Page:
Henley Regatta inspires Australian dry river race
The world's top rowers are in Henley-on-Thames to take part in the town's famous royal regatta.
But on the other side of the world, competitors are preparing for the 50th Henley-on-Todd regatta.
Inspired by the Henley Royal Regatta, the Australian event began in 1962 and takes place on the bed of the Todd river which is almost perpetually dry.
It involves bottomless boats of all shapes and sizes being carried by their crews in a dash to the finish.
Eleanor Dennis, president of the Alice Springs Rotary Club and commodore for the 2011 Henley-on-Todd regatta, said: "You have bottomless boats, you step inside the boats and you run in the sands with them down to the marker and back.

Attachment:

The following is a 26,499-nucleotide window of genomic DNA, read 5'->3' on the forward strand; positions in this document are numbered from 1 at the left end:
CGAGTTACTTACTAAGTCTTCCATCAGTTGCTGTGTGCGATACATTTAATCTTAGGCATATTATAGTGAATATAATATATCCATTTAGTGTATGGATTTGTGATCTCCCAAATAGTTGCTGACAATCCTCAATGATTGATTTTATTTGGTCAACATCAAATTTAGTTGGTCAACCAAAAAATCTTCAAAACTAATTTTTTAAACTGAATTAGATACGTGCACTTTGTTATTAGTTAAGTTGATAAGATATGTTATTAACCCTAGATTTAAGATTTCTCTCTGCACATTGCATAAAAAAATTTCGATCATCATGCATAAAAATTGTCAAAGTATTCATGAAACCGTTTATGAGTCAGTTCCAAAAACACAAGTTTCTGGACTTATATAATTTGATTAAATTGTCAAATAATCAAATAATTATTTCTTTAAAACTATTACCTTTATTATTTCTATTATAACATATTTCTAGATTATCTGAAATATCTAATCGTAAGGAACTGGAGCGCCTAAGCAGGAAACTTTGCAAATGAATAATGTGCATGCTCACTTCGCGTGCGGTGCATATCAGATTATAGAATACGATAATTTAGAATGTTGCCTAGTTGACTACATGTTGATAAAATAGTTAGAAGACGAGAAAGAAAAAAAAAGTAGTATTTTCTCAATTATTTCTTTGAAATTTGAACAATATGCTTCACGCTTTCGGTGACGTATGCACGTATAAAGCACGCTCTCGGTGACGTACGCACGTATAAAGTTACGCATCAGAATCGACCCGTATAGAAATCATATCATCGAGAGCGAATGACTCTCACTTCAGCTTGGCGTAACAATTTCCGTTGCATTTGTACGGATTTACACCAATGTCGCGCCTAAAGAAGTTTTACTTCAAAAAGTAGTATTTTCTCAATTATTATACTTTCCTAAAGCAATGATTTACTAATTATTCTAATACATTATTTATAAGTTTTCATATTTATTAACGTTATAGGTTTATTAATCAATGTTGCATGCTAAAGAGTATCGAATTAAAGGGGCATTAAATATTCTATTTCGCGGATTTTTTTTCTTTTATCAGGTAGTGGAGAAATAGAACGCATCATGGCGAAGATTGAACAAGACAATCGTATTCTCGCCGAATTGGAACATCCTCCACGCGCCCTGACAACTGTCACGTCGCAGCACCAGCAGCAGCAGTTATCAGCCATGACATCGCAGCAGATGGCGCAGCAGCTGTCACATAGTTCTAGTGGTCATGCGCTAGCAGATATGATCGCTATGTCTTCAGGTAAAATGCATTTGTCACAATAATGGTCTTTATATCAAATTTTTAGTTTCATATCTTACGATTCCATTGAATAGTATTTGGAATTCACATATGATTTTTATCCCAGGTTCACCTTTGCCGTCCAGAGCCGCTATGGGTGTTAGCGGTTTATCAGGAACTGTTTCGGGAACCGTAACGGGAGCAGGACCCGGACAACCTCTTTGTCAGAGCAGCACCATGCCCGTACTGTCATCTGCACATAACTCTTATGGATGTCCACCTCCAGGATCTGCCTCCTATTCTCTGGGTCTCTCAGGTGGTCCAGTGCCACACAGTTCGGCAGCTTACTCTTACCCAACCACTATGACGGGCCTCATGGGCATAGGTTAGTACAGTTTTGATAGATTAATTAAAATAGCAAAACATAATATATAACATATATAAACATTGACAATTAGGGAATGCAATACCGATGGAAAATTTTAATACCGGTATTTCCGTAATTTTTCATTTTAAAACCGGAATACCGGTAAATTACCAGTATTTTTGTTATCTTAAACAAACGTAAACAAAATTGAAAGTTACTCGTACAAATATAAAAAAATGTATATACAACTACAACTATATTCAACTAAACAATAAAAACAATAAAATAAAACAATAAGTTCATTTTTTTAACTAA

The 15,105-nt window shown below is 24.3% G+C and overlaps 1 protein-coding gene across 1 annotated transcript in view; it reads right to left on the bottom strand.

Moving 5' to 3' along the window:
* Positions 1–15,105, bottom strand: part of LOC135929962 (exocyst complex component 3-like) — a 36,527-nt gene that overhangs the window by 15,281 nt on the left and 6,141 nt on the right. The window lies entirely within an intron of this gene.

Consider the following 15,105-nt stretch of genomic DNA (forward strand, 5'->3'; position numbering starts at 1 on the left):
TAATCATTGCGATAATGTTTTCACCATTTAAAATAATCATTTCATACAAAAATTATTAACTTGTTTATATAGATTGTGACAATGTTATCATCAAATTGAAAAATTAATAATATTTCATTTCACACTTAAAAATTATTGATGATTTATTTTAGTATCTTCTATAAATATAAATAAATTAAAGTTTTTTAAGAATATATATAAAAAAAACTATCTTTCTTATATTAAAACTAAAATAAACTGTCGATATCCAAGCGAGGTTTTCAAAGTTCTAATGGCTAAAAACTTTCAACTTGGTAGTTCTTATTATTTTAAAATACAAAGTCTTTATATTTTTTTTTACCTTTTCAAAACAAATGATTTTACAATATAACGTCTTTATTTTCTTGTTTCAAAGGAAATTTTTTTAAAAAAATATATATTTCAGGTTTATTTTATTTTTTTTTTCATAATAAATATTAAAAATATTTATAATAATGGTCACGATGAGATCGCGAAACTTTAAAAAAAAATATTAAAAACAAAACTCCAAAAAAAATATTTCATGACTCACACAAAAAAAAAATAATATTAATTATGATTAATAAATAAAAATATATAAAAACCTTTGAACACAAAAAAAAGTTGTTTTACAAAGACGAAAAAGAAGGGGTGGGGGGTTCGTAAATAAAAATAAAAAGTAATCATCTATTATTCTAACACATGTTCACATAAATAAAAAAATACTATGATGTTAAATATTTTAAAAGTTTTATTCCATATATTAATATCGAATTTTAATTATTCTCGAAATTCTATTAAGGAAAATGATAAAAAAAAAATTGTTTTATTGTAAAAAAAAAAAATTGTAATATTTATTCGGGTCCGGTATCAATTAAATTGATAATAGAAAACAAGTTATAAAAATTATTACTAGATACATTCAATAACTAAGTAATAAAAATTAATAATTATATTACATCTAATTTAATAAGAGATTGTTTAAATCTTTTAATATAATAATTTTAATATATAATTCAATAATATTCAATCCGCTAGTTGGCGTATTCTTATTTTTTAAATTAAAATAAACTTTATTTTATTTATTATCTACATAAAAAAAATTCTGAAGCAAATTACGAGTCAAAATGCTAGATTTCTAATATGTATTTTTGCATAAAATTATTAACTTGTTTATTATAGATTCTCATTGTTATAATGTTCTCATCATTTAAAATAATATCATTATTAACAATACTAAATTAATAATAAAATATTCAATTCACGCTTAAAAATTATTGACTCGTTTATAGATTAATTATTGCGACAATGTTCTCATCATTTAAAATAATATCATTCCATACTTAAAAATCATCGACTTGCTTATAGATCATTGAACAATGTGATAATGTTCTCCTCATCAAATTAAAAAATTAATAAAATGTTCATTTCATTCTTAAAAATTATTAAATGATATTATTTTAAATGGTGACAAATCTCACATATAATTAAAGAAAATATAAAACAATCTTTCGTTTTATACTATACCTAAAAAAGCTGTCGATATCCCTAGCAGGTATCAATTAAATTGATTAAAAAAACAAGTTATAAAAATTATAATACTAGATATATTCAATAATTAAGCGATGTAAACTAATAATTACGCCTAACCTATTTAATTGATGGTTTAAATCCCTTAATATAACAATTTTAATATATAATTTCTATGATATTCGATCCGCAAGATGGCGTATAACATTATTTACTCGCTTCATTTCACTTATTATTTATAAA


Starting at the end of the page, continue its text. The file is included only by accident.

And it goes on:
"It's like Fred Flintstone and his car in The Flintstones."
A flotilla of different crafts, including yachts, kayaks and rowing boats take place in the race in August.
The race was founded by the town's Rotary Club and was started to raise money for charity.
The event has only been "washed out" once in 50 years, when the Todd River made one of its rare appearances due to flooding.
The Henley Todd Regatta is well known in Australia and is one of the longest-running event in the Northern Territory, according to organisers.
However its history is dwarfed by Henley Royal Regatta.
The annual event on the River Thames on the Oxfordshire-Berkshire border first began in 1839.